The Super Stack 1 assembly is now complete with the mating (stacking) of the forward assembly to the fifth segment simulator. Stack one is made up of eight individual pieces: interstages 1 and 2, the frustum, the forward skirt extension, the forward skirt and the aft, center and forward segments of the fifth segment simulator. It also includes two internal elements, the roll control system and the first stage avionics module.
All five super stack assemblies are now complete in High Bay 4 of the VAB and are ready for stacking on the mobile launcher platform in High Bay 3 later this month.
Just so you know, the reason the rocket is separated into these super stacks has to do with the height and weight of each piece for crane loads during lifting operations.
Super Stack 2: Upper Stage Simulator “Tuna Cans” segment 1
Super Stack 3: Upper Stage Simulator “Tuna Cans” segments 2, 3, 4, 5
Super Stack 4: Upper Stage Simulator “Tuna Cans” segments, 6, 7
Super Stack 5: Spacecraft Adapter, Service Module, Crew Module and Launch Abort System
Work continues as we put together the pieces of hardware for the Ares I-X flight test scheduled for later this year. Two of the newly designed and manufactured segments, called the forward skirt and the forward skirt extension, were joined together earlier this month in the Assembly Refurbishment Facility at Kennedy Space Center. They are two of sixteen pieces that have been put together so far. When we put all 26 pieces together, we’ll say we’ve got a rocket. So, in a way, I guess you could say we’re more than half way there.
The 16,000-pound forward skirt extension is a proof-of-concept, or demonstration of this prototype, that incorporates 18 months of design work and eight months of manufacturing. It’s made of an aircraft-grade aluminum structure and houses three newly designed parachutes that will bring the first stage of the Ares I-X to a safe splashdown about 150 miles out in the Atlantic Ocean, east of Cape Canaveral.
The 14,000-pound forward skirt is constructed entirely of the same kind of armored steel used on Abrams A-1 tanks and armored Humvees. It is designed to simulate the stage that will contain the Ares I first stage electronics and provide access to the top of the motor. It also contains two video cameras that will capture the main parachutes deployment. Once attached, this assembly will be joined to the frustum, another new segment made especially for Ares I-X, and then be moved to the Vehicle Assembly Building for stacking.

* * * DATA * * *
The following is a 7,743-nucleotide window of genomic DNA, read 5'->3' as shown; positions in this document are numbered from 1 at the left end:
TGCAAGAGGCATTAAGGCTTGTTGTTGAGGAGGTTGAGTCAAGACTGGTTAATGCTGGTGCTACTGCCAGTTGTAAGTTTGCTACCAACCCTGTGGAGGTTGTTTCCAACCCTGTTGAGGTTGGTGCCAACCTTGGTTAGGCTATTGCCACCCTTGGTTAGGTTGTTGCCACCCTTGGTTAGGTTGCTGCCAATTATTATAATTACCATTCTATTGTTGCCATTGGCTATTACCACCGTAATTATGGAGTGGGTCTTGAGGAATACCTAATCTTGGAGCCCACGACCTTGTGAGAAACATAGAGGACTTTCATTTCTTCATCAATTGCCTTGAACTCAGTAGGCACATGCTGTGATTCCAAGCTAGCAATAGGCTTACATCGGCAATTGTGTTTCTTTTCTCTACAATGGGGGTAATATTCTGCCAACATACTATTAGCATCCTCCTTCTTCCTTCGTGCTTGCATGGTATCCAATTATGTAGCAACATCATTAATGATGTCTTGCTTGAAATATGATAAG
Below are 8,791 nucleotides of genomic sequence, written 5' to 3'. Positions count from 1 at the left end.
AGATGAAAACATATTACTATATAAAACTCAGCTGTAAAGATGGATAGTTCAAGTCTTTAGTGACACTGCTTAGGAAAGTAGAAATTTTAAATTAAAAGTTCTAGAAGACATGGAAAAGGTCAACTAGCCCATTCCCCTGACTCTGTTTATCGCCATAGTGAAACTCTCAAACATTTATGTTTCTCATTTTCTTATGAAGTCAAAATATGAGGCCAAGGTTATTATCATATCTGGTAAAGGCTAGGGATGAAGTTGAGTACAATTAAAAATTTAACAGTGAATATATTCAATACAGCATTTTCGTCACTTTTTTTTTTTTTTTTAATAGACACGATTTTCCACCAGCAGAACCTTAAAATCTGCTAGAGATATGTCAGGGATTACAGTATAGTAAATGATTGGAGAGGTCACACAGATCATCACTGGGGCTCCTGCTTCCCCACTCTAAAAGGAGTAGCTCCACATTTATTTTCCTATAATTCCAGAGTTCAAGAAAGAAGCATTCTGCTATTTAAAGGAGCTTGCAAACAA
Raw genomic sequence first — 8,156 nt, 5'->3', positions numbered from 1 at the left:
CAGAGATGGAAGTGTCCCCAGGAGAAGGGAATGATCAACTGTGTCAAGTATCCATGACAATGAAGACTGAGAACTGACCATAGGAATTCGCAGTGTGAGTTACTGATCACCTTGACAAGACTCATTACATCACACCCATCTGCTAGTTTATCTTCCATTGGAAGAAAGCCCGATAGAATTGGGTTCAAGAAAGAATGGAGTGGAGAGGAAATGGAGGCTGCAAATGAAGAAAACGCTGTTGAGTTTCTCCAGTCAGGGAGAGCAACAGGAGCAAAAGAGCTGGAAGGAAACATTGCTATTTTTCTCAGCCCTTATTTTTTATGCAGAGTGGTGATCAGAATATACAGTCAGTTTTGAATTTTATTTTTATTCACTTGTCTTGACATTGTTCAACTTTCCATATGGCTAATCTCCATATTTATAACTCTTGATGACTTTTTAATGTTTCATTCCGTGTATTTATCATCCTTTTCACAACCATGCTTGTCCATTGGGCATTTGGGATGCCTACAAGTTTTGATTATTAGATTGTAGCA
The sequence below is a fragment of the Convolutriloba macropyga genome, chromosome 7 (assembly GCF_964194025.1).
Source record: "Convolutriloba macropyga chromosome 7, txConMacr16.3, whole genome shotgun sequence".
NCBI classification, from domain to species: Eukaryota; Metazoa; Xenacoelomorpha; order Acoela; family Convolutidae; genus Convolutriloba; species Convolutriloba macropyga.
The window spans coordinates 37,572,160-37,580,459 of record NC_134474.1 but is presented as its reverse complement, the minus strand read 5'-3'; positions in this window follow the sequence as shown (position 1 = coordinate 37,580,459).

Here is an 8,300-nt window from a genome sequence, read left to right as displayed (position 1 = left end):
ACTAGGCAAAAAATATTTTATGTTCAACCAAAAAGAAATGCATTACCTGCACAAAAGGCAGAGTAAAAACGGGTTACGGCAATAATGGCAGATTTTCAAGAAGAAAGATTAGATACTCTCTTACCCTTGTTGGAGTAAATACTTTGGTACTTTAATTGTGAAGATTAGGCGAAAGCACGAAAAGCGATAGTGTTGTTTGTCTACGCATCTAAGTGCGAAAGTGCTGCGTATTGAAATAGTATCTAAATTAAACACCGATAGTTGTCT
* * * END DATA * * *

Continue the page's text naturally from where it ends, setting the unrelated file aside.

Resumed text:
The Ares I-X team was very excited on Friday when the frustum rolled into the Assembly Refurbishment Facility at Kennedy Space Center, making it the final newly manufactured segment to arrive for this summer’s Ares I-X launch.
The frustum is the segment between the Forward Skirt Extension and the upper stage of the Ares IX launch vehicle. As you can see, it looks a lot like a giant funnel. Its main function is to transition the flight loads from the thicker upper stage to the thinner first stage. It weighs in at approximately 13,000 pounds, and is 10 feet long. It’s composed of two machined, aluminum-forged rings that are attached to a conic section. The large diameter of the cone is 18 feet, while the small diameter is 12 feet. The thickness of the cone is only 1 ¼ inches! Kind of amazing.
Now that the frustum is at Kennedy, technicians will begin the final processing and it will be integrated to the forward skirt and forward skirt extension to make the forward assembly. The completed forward assembly will be moved over to the Vehicle Assembly Building for stacking operations scheduled to begin in April.
With the arrival of the frustum, the team now waits for the final rocket components to arrive — the motors. The rocket motors, manufactured by ATK in Utah and shipped via rail to Kennedy, are scheduled to arrive next month.
Yesterday we successfully tested one of the main separation systems of the Ares I-X rocket at the Alliant Techsystems (ATK) facility in Promontory, Utah. The test demonstrated that the forward skirt extension, which houses the main parachutes will be able to separate from the first stage booster as it falls back to Earth after launch.
During the flight test, the first stage booster will separate for the frustum, which is a cone-shaped piece of the rocket that connects the 12-foot-diameter first stage booster to the 18-foot-diameter upper stage. After the frustum separation, at an altitude of about 15,000 feet, the nose cone of the booster will be jettisoned and the pilot parachute will be deployed. The pilot chute will in turn deploy the drogue parachute, which will re-orient the booster to vertical and will slow it down enough that the main parachutes will be about to open. At about 4,000 feet the forward skirt extension separates from the rest of the first stage and pulls out the three main chutes packed inside. The booster splashes down and is recovered and reused.
During the test at ATK, a linear-shaped charge was used to separate the forward skirt extension and create a clean severance. Engineers also measured the shock created by the charge and will use that data to analyze the system and prepare for the Ares I-X flight test as well as the development of the Ares I rocket.